erix suggested to change the PostgreSQL documentation links from 9.1 to current, i.e. and Well, yes, it could be useful, but my intention was to document old behaviour, not current, even if both are currently equal (at 9.6). So I linked to 9.1, and the links will stay that way. Maybe I should have linked to 8.2 instead, so here you are: and


Today I will gladly share my knowledge and experience, for there are no sweeter words than "I told you so". ;-)

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Re^5: SELECT LAST_INSERT_ID does not work
by chacham (Prior) on Jul 01, 2017 at 19:03 UTC

    Wow, nice collection. Thank you, it was a good read. It's posts like these that i wish i could ++ twice.

    I have always, in by database bigotry, hated mysql. It does not even attempt to be correct. And now, as you have shown, documentationally consistent. Oracle's RETURNING clause is simply the best way to do it.

      Oracle's RETURNING clause is simply the best way to do it.

      I think PostgreSQL's RETURNING clause is far, far better.

      Oracle's way forces you to read the values into variables that you also have to define beforehand:

      (Oracle12 docs:) "For each expression in the RETURNING list, you must specify a corresponding type-compatible PL/SQL variable or host variable in the INTO list."

      Yuck, that's awful. That's really not handy.

      It seems the objections mentioned in this old SO thread are still valid.

      By the way, postgres has had INSERT ... RETURNING since v8.2 (2006). I rather suspect that Oracle's kludgy PL/SQL-based imitation was bolted on after that, and because of it. (Well, maybe 'kludgy' is too harsh. But the above disadvantages certainly make it imperfect compared with Postgres.)

      INSERT - Oracle

      INSERT - PostgreSQL

        By the way, postgres has had INSERT ... RETURNING since v8.2 (2006). I rather suspect that Oracle's kludgy PL/SQL-based imitation was bolted on after that, and because of it. (Well, maybe 'kludgy' is too harsh. But the above disadvantages certainly make it imperfect compared with Postgres.)

        Well, let's have a look.

        Oracle has documented everything and the kitchen sink for ages, and the answer to almost any Oracle-related question, including far more than you ever wanted to know about Larry Ellison's coffee mug, could simply be RTFM. After about 15 sec with google and some hops through Oracle's website, I found the 8.0.4 documentation CD (also available as a ZIP file), and from there, the INSERT statement documentation. The documentation has a "copyright 1997" statement, matching the information found here and here.

        Now guess what's in the INSERT statement documentation:

        The RETURNING Clause

        An INSERT statement with a RETURNING clause retrieves the rows inserted and stores them in PL/SQL variables or bind variables. Using a RETURNING clause in INSERT statements with a VALUES clause enables you to return column expressions, ROWIDs, and REFs and store them in output bind variables. You can also use INSERT with a RETURNING clause for views with single base tables.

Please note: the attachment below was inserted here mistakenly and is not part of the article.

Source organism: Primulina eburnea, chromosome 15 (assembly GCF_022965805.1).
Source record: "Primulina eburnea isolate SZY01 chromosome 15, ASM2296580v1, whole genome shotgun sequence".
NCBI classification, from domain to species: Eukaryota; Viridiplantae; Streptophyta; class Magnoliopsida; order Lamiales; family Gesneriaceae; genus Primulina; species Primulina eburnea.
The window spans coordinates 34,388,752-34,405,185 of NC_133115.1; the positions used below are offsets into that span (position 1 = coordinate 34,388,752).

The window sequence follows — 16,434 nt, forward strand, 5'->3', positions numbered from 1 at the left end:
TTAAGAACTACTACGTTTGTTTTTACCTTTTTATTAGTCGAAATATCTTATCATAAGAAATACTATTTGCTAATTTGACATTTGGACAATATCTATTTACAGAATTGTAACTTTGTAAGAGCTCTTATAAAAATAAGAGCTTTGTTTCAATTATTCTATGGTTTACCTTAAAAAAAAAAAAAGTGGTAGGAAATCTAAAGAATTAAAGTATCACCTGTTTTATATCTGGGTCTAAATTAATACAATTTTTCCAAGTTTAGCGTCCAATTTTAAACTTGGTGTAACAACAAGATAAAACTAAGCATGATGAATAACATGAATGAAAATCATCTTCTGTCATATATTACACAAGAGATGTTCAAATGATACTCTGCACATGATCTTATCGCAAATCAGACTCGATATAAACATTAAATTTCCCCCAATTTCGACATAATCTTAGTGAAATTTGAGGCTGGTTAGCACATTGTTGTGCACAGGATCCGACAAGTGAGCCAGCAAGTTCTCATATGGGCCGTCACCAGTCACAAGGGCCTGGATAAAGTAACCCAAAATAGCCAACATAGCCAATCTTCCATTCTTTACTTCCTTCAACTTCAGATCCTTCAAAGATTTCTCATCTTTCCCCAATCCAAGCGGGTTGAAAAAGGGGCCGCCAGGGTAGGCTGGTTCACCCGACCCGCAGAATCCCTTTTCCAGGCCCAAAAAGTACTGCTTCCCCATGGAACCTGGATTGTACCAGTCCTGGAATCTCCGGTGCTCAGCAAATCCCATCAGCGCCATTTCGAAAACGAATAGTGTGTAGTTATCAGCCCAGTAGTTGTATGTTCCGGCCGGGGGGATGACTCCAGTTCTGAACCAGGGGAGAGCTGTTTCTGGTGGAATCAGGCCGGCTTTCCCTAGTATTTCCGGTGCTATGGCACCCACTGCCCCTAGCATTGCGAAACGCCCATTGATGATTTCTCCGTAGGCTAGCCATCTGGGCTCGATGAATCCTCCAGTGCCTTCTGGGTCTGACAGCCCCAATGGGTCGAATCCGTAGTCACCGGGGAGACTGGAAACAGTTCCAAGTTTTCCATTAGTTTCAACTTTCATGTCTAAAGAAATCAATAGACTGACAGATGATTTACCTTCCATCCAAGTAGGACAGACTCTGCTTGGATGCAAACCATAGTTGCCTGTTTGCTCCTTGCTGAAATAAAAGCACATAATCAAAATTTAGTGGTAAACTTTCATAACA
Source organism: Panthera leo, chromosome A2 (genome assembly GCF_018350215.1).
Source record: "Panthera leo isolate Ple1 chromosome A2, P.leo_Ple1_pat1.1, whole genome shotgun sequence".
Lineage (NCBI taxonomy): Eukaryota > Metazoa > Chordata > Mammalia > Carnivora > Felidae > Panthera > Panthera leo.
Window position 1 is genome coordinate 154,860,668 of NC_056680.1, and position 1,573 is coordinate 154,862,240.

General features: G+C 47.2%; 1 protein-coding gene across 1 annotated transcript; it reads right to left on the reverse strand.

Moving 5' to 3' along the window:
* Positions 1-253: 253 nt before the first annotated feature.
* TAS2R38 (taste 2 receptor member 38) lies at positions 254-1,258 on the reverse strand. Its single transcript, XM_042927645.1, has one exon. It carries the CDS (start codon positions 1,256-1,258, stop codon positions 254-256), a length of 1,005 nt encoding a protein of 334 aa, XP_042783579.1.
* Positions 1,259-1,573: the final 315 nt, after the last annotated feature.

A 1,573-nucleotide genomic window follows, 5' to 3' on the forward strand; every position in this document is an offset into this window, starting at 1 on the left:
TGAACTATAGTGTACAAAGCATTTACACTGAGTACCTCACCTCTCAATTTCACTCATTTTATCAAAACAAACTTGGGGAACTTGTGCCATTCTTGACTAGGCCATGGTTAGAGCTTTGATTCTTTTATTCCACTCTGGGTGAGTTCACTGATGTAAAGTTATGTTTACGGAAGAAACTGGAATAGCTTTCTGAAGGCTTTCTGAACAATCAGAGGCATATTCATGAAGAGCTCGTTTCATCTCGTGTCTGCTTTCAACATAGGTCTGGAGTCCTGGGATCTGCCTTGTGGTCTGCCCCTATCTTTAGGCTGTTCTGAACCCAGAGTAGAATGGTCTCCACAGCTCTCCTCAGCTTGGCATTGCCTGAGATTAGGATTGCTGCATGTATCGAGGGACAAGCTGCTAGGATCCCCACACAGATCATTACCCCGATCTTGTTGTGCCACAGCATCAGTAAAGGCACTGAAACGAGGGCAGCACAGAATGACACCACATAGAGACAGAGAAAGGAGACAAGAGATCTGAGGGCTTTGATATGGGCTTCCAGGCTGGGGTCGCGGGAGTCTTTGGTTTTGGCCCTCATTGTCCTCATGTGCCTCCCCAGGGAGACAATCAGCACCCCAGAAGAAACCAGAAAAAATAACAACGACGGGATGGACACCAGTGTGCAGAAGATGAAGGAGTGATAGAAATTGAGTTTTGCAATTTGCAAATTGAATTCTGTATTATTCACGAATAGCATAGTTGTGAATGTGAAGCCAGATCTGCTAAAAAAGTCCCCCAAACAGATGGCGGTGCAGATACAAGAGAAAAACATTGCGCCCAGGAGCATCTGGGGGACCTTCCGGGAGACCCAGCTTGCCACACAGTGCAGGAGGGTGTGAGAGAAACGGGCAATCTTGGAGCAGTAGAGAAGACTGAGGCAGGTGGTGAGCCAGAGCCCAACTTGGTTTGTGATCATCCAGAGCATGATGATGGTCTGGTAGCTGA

That was in 1997, and around that time, I had my first contact with Oracle.

        Now, according to Wikipeda, PostgreSQL was at that time somewhere between 6.0 and 6.2. I could not find PostgreSQL documentation from that time, but hopping across the versions starting at 7.1 shows no traces of RETURNING until 8.2. And 8.2 was released at the end of 2006, at least 9 years after Oracle had documented RETURNING.

        So no, sorry, Oracle did not copy that from PostgreSQL. It looks like PostgreSQL copied the idea from Oracle.

        Note: Not the implementation! PostgreSQL works like a simple SELECT, whereas Oracle requires explicit use of bind variables. (Update:) Both ways have their advantages: The PostgreSQL way of RETURNING mutates the INSERT into something that behaves like a SELECT with (big) side effects. This allows easy fetching of the return value, but breaks the assumtion found in many programs and libraries that only SELECT statements return data, and especially INSERT doesn't. Oracle's way keeps INSERT a strictly non-SELECT statement and uses only bind parameters to return data, in a way that would also work with PL/SQL code.

        And I wish I had read the fine manual a little bit more 15 years ago, that would have simplified my software quite a bit. On the other hand, my software had to support MS SQL, and that sucked (and still sucks) so much that it would not have made a big difference.


        Oracle also has documentation for 7.3.4 for browsing and download. Browsing that shows that INSERT had no RETURNING in 7.3.4.


        Yet another update: Typos fixed, thanks to AnomalousMonk.

        Today I will gladly share my knowledge and experience, for there are no sweeter words than "I told you so". ;-)

        I think Oracle's version is "correct" because it completely separates what is returned into variables. Those variables are defined by the caling environment like any variables are. I do not see that as kludgy at all. Perhaps it is "pure sql" because it requires the use of a caller.

        On the other hand, i have never used PostreSQL, i just consider it as being similar to Oracle in (most) practice.